Eidetic Memory: How you can develop your own

Want to improve your memory? Wish you had an eidetic memory? I think we all do. But, while neuroscience continues to struggle to understand the human brain (and eidetic memory even more so), you as a software developer can go out and develop eidetic memory for sounds using nothing but a microphone and a smartphone.

Does your brain have eidetic memory?

What is this "eidetic software" I speak of?

Imagine this: you have a microphone always listening to your surroundings. It keeps the last 15 seconds on hand at all times. With the click of a button on your MYO armband or Pebble wristwatch, the last 15 seconds of sound is saved to your phone. Miss what someone said? Want evidence that they said it? Bam. Instant eidedic memory.

You see, the problem with most memory-aiding devices (including cameras and sound recorders) is that they only work once you take them out and start using them. Often times, we don't know what's worth remembering until after it happened. Those with an innate eidetic ability don't have to worry about this, since they remember everything they perceive. But for us normal folks, our eidetic memory devices need to be able to remember the past, since our brains won't be able to.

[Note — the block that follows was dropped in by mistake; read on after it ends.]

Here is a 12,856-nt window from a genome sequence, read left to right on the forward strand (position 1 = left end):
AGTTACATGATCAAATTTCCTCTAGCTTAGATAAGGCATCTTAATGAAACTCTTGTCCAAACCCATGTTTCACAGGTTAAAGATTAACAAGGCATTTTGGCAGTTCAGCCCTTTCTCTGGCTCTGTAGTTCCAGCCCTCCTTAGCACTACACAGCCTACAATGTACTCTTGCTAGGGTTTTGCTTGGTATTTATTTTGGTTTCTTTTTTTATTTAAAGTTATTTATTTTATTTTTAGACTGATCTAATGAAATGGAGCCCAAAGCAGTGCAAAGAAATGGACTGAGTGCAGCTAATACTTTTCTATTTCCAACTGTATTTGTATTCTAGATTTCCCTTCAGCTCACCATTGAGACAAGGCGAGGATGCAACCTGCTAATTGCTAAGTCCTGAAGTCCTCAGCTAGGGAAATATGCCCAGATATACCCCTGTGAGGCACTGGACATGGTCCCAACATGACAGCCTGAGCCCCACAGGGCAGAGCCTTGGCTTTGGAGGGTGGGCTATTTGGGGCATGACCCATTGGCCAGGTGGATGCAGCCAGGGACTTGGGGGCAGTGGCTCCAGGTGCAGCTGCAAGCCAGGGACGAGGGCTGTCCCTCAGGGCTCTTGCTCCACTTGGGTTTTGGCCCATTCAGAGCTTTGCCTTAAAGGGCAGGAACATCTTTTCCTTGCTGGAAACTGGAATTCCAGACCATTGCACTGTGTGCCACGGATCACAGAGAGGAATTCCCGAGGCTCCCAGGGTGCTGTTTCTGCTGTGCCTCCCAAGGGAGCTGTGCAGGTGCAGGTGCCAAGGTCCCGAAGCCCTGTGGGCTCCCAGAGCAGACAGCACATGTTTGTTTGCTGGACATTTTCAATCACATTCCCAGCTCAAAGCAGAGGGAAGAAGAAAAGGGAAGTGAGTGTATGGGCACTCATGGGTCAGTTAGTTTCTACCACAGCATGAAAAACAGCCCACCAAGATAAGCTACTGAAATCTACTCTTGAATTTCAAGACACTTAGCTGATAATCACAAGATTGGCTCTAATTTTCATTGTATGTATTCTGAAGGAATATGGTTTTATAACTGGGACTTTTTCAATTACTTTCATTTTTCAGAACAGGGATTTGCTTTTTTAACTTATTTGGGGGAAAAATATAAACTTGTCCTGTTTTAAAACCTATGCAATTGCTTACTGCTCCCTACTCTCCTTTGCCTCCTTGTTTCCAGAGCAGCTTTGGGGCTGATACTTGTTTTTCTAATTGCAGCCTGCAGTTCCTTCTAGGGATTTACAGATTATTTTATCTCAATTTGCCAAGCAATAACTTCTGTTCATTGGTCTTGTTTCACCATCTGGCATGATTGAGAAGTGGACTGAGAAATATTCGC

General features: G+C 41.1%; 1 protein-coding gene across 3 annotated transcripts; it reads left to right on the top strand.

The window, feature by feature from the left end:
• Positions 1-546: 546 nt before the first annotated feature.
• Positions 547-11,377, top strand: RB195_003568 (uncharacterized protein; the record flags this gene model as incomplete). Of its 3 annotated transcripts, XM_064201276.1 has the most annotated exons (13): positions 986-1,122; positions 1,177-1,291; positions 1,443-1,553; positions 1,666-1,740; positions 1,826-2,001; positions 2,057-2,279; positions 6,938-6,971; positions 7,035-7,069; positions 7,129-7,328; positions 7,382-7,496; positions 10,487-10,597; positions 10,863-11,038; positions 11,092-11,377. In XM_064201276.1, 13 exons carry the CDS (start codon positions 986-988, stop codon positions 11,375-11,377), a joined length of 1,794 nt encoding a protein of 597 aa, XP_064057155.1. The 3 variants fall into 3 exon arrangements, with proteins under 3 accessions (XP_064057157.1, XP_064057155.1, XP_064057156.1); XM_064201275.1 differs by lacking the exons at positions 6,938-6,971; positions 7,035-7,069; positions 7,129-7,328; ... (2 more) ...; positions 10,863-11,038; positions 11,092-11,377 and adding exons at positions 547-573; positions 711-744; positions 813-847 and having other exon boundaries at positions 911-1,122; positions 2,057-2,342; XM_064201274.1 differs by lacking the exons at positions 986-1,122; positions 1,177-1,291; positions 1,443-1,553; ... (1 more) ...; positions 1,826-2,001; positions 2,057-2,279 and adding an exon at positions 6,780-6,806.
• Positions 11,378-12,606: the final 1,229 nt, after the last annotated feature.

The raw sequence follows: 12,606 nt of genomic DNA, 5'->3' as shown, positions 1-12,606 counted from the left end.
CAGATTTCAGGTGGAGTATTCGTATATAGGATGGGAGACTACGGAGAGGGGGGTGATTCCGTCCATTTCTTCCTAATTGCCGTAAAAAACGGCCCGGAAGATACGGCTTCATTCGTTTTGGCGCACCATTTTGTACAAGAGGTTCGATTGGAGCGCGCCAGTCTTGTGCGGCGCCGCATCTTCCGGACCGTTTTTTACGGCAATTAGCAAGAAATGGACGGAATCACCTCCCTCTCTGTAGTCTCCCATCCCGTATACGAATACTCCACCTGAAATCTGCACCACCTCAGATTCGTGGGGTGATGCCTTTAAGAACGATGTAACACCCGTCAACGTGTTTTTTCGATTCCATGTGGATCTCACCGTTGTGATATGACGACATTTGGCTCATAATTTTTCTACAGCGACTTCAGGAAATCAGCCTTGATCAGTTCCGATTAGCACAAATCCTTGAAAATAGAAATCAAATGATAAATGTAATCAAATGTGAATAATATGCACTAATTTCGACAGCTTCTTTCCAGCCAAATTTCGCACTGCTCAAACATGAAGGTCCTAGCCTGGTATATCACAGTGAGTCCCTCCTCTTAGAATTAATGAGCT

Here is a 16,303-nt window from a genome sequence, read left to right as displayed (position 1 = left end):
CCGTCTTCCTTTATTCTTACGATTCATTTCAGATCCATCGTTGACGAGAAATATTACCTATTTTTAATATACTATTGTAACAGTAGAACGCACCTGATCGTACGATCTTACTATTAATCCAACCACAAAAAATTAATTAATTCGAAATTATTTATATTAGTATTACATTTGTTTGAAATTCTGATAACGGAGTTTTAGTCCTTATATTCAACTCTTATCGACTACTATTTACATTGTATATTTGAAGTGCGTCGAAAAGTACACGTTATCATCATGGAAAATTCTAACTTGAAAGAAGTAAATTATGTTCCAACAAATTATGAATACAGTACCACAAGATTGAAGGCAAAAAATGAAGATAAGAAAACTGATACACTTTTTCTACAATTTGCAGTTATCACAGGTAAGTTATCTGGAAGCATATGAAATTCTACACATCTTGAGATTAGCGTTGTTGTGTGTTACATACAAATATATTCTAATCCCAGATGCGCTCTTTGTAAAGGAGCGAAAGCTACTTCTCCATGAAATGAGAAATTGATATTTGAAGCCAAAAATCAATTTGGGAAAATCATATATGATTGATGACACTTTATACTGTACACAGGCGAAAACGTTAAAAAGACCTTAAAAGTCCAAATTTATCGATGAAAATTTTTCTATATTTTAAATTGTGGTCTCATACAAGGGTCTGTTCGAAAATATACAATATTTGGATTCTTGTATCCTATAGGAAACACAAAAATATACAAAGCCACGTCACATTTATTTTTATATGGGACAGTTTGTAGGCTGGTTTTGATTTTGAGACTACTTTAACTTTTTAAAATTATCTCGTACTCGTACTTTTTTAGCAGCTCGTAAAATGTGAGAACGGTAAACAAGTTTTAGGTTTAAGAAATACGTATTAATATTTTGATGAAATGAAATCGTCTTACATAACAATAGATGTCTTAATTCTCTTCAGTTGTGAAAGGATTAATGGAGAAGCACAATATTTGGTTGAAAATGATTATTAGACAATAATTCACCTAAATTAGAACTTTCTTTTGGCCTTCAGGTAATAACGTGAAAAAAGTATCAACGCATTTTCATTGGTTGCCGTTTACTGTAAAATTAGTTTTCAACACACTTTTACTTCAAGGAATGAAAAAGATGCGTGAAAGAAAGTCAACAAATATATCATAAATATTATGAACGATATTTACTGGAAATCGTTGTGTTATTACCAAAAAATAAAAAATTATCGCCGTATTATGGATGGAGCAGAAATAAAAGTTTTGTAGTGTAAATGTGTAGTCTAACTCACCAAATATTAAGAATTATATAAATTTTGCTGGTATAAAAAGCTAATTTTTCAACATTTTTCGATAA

Cameras still use too much power and take up too much memory to always be recording in this manner. Plus, people are still very suspicious of cameras. But a microphone? Small, unobtrusive, and low power drain make it the perfect candidate for an always-on eidetic memory device. Sure, remembering sounds in software isn't quite the same as having a natural eidetic memory, but it still holds tremendous potential in reshaping your ability to document and relive your life.

With so many website and expensive programs out there claiming they can help you improve your memory, it's surprising that such a simple solution hasn't yet been implemented. If you try this, we'd love to hear if it actually does improve your memory!